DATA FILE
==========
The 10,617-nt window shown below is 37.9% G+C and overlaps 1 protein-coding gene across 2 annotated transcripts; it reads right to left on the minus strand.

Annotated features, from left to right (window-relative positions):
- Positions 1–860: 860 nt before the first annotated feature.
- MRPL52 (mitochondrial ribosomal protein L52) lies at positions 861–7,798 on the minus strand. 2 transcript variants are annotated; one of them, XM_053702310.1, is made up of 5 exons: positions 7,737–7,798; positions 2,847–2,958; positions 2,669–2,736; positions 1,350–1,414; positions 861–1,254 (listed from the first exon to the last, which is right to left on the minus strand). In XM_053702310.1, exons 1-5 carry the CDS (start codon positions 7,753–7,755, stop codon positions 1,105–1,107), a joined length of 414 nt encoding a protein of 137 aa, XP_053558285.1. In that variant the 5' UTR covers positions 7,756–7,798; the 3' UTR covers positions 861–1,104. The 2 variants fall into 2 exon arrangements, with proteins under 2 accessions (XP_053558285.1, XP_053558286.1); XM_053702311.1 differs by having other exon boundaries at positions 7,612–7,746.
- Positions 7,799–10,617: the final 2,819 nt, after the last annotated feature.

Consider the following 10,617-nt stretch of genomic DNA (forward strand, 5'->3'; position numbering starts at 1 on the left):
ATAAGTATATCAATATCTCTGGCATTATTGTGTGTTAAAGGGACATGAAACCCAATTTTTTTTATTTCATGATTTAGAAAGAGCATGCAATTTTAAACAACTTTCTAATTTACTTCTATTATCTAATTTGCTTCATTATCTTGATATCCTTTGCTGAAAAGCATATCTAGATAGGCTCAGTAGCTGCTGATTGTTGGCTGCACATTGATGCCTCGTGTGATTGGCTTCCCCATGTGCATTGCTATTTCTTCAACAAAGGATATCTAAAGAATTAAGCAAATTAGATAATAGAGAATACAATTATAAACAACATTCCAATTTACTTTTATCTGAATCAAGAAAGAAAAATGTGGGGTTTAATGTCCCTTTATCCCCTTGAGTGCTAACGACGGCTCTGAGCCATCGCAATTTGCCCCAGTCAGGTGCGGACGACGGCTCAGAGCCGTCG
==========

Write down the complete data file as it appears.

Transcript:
The 10,617-nt window shown below is 37.9% G+C and overlaps 1 protein-coding gene across 2 annotated transcripts; it reads right to left on the minus strand.

Annotated features, from left to right (window-relative positions):
- Positions 1–860: 860 nt before the first annotated feature.
- MRPL52 (mitochondrial ribosomal protein L52) lies at positions 861–7,798 on the minus strand. 2 transcript variants are annotated; one of them, XM_053702310.1, is made up of 5 exons: positions 7,737–7,798; positions 2,847–2,958; positions 2,669–2,736; positions 1,350–1,414; positions 861–1,254 (listed from the first exon to the last, which is right to left on the minus strand). In XM_053702310.1, exons 1-5 carry the CDS (start codon positions 7,753–7,755, stop codon positions 1,105–1,107), a joined length of 414 nt encoding a protein of 137 aa, XP_053558285.1. In that variant the 5' UTR covers positions 7,756–7,798; the 3' UTR covers positions 861–1,104. The 2 variants fall into 2 exon arrangements, with proteins under 2 accessions (XP_053558285.1, XP_053558286.1); XM_053702311.1 differs by having other exon boundaries at positions 7,612–7,746.
- Positions 7,799–10,617: the final 2,819 nt, after the last annotated feature.

Consider the following 10,617-nt stretch of genomic DNA (forward strand, 5'->3'; position numbering starts at 1 on the left):
ATAAGTATATCAATATCTCTGGCATTATTGTGTGTTAAAGGGACATGAAACCCAATTTTTTTTATTTCATGATTTAGAAAGAGCATGCAATTTTAAACAACTTTCTAATTTACTTCTATTATCTAATTTGCTTCATTATCTTGATATCCTTTGCTGAAAAGCATATCTAGATAGGCTCAGTAGCTGCTGATTGTTGGCTGCACATTGATGCCTCGTGTGATTGGCTTCCCCATGTGCATTGCTATTTCTTCAACAAAGGATATCTAAAGAATTAAGCAAATTAGATAATAGAGAATACAATTATAAACAACATTCCAATTTACTTTTATCTGAATCAAGAAAGAAAAATGTGGGGTTTAATGTCCCTTTATCCCCTTGAGTGCTAACGACGGCTCTGAGCCATCGCAATTTGCCCCAGTCAGGTGCGGACGACGGCTCAGAGCCGTCG